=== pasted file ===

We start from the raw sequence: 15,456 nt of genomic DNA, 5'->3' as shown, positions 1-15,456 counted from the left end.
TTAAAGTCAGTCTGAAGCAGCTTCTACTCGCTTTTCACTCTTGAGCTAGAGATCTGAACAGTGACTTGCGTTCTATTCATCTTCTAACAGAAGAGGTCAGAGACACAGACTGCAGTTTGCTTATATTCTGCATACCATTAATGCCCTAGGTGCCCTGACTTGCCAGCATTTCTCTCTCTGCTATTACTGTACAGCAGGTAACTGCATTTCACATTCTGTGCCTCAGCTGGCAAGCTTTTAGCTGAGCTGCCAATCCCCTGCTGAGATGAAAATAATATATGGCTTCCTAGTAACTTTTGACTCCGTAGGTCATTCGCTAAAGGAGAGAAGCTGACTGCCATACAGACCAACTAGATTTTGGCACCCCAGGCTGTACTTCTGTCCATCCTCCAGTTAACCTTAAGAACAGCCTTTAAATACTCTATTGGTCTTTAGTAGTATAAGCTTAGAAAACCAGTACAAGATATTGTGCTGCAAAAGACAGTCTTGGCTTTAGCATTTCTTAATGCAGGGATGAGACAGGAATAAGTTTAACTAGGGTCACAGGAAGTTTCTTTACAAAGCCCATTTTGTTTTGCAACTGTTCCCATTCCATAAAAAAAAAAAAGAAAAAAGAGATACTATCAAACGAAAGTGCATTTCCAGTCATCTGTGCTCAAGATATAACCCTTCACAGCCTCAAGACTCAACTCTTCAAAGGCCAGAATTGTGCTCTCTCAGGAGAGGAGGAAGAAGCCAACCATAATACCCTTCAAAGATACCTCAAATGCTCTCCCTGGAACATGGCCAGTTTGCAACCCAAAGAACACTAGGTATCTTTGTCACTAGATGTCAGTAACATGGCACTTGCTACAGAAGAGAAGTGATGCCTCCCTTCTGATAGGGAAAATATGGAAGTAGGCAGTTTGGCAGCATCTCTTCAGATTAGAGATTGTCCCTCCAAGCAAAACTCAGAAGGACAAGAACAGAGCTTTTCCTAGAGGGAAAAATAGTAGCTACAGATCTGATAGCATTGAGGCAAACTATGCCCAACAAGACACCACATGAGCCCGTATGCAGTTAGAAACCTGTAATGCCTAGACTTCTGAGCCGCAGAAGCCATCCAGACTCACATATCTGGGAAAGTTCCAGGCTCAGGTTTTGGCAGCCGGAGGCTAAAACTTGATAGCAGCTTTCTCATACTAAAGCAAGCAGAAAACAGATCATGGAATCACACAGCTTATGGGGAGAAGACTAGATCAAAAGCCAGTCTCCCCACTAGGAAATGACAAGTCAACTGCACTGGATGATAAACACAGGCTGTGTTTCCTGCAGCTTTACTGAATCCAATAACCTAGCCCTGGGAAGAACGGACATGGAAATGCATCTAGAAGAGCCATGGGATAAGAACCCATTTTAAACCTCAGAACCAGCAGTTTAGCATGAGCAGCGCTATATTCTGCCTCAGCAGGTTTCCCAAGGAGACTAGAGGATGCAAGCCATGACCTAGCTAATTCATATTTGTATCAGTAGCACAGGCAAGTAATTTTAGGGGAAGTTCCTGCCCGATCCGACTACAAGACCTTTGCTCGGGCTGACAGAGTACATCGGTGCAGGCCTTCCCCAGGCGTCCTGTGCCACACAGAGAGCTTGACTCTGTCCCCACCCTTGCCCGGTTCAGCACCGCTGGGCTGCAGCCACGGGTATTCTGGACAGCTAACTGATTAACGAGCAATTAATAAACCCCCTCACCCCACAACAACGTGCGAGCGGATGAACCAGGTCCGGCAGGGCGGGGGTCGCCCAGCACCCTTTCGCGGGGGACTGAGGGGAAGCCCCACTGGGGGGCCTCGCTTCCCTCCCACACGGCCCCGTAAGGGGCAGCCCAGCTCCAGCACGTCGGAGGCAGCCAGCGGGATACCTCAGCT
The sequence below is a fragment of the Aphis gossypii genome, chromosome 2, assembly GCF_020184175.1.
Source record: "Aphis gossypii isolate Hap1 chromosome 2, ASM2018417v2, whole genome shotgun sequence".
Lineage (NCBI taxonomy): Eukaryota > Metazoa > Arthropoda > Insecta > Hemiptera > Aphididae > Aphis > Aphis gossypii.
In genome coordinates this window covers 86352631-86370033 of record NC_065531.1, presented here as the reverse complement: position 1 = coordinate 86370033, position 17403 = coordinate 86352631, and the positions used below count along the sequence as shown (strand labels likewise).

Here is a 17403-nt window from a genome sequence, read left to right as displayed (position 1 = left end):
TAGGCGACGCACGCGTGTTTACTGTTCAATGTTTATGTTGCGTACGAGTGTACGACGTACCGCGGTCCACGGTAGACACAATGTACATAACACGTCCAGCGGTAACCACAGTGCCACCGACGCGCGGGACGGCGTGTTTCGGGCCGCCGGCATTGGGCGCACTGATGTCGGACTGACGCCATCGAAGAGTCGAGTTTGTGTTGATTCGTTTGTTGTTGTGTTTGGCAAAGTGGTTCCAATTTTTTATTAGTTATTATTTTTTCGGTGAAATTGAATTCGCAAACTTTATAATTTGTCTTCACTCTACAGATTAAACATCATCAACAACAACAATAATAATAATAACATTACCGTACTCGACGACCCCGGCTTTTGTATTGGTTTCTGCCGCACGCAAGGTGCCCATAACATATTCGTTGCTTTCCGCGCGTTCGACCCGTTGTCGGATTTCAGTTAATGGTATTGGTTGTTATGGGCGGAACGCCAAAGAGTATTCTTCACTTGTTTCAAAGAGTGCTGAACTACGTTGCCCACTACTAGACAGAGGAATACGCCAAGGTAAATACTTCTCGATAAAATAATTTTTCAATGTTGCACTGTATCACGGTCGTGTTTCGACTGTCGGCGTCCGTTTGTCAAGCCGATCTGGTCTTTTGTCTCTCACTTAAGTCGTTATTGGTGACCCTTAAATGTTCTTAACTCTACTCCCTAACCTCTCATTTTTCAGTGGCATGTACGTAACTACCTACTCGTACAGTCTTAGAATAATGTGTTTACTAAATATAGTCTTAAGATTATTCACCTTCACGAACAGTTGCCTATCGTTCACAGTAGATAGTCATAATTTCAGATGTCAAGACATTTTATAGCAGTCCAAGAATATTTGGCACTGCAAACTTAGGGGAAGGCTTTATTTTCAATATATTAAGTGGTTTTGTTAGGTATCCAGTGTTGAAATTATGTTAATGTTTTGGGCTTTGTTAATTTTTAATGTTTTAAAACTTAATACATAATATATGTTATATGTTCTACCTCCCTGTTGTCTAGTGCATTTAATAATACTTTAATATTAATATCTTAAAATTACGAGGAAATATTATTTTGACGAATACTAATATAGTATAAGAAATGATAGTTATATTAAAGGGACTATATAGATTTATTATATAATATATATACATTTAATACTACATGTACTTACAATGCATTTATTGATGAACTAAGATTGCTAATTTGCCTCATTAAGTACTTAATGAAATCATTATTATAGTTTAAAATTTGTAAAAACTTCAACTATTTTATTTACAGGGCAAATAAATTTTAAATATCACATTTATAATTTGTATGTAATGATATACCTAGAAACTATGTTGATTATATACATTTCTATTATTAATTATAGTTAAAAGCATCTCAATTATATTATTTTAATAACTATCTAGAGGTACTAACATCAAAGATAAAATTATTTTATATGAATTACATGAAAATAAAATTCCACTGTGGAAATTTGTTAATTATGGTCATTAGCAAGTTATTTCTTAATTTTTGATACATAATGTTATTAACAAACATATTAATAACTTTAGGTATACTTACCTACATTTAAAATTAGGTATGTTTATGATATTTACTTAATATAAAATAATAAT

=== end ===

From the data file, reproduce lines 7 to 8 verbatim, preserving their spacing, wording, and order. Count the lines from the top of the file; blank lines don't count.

Here is a 17403-nt window from a genome sequence, read left to right as displayed (position 1 = left end):
TAGGCGACGCACGCGTGTTTACTGTTCAATGTTTATGTTGCGTACGAGTGTACGACGTACCGCGGTCCACGGTAGACACAATGTACATAACACGTCCAGCGGTAACCACAGTGCCACCGACGCGCGGGACGGCGTGTTTCGGGCCGCCGGCATTGGGCGCACTGATGTCGGACTGACGCCATCGAAGAGTCGAGTTTGTGTTGATTCGTTTGTTGTTGTGTTTGGCAAAGTGGTTCCAATTTTTTATTAGTTATTATTTTTTCGGTGAAATTGAATTCGCAAACTTTATAATTTGTCTTCACTCTACAGATTAAACATCATCAACAACAACAATAATAATAATAACATTACCGTACTCGACGACCCCGGCTTTTGTATTGGTTTCTGCCGCACGCAAGGTGCCCATAACATATTCGTTGCTTTCCGCGCGTTCGACCCGTTGTCGGATTTCAGTTAATGGTATTGGTTGTTATGGGCGGAACGCCAAAGAGTATTCTTCACTTGTTTCAAAGAGTGCTGAACTACGTTGCCCACTACTAGACAGAGGAATACGCCAAGGTAAATACTTCTCGATAAAATAATTTTTCAATGTTGCACTGTATCACGGTCGTGTTTCGACTGTCGGCGTCCGTTTGTCAAGCCGATCTGGTCTTTTGTCTCTCACTTAAGTCGTTATTGGTGACCCTTAAATGTTCTTAACTCTACTCCCTAACCTCTCATTTTTCAGTGGCATGTACGTAACTACCTACTCGTACAGTCTTAGAATAATGTGTTTACTAAATATAGTCTTAAGATTATTCACCTTCACGAACAGTTGCCTATCGTTCACAGTAGATAGTCATAATTTCAGATGTCAAGACATTTTATAGCAGTCCAAGAATATTTGGCACTGCAAACTTAGGGGAAGGCTTTATTTTCAATATATTAAGTGGTTTTGTTAGGTATCCAGTGTTGAAATTATGTTAATGTTTTGGGCTTTGTTAATTTTTAATGTTTTAAAACTTAATACATAATATATGTTATATGTTCTACCTCCCTGTTGTCTAGTGCATTTAATAATACTTTAATATTAATATCTTAAAATTACGAGGAAATATTATTTTGACGAATACTAATATAGTATAAGAAATGATAGTTATATTAAAGGGACTATATAGATTTATTATATAATATATATACATTTAATACTACATGTACTTACAATGCATTTATTGATGAACTAAGATTGCTAATTTGCCTCATTAAGTACTTAATGAAATCATTATTATAGTTTAAAATTTGTAAAAACTTCAACTATTTTATTTACAGGGCAAATAAATTTTAAATATCACATTTATAATTTGTATGTAATGATATACCTAGAAACTATGTTGATTATATACATTTCTATTATTAATTATAGTTAAAAGCATCTCAATTATATTATTTTAATAACTATCTAGAGGTACTAACATCAAAGATAAAATTATTTTATATGAATTACATGAAAATAAAATTCCACTGTGGAAATTTGTTAATTATGGTCATTAGCAAGTTATTTCTTAATTTTTGATACATAATGTTATTAACAAACATATTAATAACTTTAGGTATACTTACCTACATTTAAAATTAGGTATGTTTATGATATTTACTTAATATAAAATAATAAT